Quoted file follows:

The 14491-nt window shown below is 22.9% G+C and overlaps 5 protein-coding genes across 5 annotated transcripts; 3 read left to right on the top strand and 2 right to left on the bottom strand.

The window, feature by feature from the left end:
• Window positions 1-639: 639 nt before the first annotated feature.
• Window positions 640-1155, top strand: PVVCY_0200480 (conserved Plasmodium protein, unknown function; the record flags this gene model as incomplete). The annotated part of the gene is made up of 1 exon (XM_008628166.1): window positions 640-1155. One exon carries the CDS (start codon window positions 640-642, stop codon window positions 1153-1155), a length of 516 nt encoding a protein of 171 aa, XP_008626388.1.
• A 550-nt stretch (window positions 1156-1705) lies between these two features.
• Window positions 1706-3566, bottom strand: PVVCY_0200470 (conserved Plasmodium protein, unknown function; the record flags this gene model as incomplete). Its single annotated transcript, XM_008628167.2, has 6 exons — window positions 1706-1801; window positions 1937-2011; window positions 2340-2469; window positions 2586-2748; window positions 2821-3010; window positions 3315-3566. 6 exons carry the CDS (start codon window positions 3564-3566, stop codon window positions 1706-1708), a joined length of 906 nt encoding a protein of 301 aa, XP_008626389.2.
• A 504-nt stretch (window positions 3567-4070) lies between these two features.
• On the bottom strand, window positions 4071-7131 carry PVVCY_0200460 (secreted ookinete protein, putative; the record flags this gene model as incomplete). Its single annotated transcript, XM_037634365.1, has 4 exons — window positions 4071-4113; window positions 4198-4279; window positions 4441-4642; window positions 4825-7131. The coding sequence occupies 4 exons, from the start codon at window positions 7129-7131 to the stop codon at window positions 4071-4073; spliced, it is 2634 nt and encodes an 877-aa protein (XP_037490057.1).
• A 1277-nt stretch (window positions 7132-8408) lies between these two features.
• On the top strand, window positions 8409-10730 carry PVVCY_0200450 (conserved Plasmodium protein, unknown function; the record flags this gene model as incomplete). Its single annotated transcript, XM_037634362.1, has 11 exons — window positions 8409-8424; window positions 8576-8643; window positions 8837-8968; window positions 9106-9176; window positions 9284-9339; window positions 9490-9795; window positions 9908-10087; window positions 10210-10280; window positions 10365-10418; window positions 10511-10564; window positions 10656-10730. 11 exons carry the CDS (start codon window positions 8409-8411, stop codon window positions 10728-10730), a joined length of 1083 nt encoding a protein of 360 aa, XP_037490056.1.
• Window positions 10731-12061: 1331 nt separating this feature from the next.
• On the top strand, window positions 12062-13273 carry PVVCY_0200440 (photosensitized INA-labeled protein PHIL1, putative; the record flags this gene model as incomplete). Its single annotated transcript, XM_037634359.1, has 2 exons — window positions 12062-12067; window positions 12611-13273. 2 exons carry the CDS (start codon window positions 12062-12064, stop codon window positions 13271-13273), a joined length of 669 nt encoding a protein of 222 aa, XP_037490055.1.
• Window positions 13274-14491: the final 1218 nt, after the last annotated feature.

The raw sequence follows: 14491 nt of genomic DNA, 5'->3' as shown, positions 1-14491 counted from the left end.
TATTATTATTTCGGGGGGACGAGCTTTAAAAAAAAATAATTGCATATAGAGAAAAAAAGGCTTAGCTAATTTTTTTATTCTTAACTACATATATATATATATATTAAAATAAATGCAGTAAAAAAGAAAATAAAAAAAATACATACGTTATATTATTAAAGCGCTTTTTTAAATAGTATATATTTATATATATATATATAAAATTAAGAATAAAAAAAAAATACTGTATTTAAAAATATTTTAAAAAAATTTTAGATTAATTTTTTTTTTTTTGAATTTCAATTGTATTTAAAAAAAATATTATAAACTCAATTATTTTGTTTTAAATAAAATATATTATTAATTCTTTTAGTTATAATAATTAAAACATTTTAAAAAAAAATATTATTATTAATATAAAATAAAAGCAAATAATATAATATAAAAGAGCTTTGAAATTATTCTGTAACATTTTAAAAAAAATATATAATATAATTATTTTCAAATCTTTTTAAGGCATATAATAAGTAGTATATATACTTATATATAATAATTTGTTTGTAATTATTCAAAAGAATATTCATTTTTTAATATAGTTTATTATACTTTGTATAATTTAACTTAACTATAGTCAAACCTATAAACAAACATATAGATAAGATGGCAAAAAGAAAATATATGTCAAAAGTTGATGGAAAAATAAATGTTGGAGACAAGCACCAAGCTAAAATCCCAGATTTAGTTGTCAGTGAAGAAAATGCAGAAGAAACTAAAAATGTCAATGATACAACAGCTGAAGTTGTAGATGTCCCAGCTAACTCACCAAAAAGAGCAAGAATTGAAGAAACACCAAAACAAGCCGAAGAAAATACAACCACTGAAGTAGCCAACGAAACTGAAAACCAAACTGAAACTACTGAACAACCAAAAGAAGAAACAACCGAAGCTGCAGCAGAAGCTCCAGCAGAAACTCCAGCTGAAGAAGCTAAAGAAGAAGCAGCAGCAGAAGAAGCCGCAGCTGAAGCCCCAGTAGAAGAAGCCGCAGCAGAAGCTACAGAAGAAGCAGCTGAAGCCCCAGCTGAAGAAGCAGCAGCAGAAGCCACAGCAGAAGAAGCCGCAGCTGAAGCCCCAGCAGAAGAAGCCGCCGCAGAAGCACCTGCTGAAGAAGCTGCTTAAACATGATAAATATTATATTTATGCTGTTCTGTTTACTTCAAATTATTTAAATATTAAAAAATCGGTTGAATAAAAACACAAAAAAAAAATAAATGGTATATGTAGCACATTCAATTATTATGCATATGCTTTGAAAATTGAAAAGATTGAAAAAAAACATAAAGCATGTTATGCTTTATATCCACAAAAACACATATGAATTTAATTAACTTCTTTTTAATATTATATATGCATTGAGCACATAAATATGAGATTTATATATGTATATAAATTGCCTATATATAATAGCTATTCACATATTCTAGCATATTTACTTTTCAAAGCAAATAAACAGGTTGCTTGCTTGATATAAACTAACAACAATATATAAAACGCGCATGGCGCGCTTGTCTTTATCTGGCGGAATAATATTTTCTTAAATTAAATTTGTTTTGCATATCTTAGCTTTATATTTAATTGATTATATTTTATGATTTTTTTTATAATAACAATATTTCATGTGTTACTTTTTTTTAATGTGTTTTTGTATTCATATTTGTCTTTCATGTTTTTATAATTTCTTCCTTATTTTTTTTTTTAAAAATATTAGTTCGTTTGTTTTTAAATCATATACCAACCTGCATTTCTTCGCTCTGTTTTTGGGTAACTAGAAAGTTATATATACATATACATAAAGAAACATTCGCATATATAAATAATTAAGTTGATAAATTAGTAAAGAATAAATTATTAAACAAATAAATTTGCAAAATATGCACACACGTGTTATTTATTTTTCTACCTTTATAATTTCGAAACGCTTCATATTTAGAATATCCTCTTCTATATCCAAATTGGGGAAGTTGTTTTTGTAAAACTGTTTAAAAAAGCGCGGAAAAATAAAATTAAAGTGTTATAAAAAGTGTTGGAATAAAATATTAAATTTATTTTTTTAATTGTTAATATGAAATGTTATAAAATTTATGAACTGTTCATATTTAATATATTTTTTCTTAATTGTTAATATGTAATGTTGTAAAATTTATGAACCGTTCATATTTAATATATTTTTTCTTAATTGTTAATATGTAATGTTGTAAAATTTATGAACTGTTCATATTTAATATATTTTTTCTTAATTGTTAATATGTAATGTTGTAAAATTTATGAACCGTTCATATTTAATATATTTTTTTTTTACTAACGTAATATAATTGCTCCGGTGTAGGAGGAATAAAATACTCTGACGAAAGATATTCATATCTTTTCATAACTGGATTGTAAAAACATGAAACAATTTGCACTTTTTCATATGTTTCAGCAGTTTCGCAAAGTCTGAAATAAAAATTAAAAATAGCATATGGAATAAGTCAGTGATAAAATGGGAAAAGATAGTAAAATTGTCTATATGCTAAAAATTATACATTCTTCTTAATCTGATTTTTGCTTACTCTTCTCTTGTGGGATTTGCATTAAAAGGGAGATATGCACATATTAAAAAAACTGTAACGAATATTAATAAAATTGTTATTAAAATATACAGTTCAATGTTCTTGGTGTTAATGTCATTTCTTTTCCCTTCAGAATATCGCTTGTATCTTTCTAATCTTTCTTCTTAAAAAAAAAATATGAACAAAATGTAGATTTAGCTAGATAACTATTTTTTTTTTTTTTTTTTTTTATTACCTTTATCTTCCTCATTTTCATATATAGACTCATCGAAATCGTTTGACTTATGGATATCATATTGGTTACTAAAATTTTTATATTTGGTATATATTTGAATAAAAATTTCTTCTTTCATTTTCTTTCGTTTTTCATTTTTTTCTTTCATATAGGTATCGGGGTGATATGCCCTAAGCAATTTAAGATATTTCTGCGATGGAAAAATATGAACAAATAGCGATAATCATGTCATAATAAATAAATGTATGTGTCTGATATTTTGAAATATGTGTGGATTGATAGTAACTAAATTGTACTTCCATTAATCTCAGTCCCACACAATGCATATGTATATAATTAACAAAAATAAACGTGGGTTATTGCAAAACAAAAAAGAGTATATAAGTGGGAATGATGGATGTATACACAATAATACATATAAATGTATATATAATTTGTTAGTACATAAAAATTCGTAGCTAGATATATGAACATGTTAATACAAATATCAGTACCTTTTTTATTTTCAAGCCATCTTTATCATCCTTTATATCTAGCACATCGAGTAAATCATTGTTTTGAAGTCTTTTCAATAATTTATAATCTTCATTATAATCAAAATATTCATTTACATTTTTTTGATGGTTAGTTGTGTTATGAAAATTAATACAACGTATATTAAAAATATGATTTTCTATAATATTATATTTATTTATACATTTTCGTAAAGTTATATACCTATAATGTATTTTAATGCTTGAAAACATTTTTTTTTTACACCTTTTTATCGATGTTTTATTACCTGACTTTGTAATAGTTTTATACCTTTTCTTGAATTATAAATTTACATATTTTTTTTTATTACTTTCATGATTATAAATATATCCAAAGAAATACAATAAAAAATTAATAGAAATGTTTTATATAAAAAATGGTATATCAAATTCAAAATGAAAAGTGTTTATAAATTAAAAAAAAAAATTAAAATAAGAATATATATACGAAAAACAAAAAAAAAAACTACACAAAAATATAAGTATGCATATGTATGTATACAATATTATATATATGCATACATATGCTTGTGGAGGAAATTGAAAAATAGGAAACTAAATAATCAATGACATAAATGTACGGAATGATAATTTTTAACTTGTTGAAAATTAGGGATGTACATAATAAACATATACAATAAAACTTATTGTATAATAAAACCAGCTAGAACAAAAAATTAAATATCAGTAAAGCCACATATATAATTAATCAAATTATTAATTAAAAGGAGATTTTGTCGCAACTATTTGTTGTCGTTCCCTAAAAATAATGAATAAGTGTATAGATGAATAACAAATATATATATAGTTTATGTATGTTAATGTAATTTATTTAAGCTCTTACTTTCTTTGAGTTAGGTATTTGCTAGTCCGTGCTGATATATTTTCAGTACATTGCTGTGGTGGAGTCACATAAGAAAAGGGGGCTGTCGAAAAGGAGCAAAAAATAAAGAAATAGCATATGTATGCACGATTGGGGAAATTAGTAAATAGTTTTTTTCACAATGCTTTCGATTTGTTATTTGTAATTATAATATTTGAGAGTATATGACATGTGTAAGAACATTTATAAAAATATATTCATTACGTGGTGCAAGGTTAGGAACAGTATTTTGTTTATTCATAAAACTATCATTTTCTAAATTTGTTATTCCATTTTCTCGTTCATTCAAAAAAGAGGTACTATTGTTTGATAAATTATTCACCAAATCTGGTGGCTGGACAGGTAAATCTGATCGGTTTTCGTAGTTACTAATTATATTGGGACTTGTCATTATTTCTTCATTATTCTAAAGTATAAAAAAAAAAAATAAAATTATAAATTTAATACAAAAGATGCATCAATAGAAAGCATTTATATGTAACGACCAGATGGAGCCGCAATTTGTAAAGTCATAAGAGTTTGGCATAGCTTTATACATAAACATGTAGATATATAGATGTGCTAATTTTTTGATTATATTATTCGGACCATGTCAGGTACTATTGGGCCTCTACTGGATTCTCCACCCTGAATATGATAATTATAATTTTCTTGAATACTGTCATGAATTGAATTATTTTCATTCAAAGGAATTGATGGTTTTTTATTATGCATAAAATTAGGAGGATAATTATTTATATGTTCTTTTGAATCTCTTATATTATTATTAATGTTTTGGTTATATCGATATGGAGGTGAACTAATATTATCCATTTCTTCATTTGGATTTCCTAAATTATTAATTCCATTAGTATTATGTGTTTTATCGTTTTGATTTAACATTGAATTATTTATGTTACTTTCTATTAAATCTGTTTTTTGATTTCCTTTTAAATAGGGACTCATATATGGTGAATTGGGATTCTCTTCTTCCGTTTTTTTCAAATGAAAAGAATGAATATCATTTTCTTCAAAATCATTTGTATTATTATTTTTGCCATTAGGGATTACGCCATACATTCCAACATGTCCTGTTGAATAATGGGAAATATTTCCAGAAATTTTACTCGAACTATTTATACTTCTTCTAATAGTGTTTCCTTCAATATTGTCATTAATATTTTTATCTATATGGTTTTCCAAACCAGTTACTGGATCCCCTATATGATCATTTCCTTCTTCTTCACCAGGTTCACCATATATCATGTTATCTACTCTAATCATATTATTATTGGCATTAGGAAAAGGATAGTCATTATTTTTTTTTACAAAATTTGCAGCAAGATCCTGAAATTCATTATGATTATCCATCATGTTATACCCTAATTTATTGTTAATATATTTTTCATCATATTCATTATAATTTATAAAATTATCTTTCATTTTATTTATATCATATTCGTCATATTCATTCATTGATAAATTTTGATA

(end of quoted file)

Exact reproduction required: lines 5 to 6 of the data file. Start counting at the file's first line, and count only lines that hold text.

• A 550-nt stretch (window positions 1156-1705) lies between these two features.
• Window positions 1706-3566, bottom strand: PVVCY_0200470 (conserved Plasmodium protein, unknown function; the record flags this gene model as incomplete). Its single annotated transcript, XM_008628167.2, has 6 exons — window positions 1706-1801; window positions 1937-2011; window positions 2340-2469; window positions 2586-2748; window positions 2821-3010; window positions 3315-3566. 6 exons carry the CDS (start codon window positions 3564-3566, stop codon window positions 1706-1708), a joined length of 906 nt encoding a protein of 301 aa, XP_008626389.2.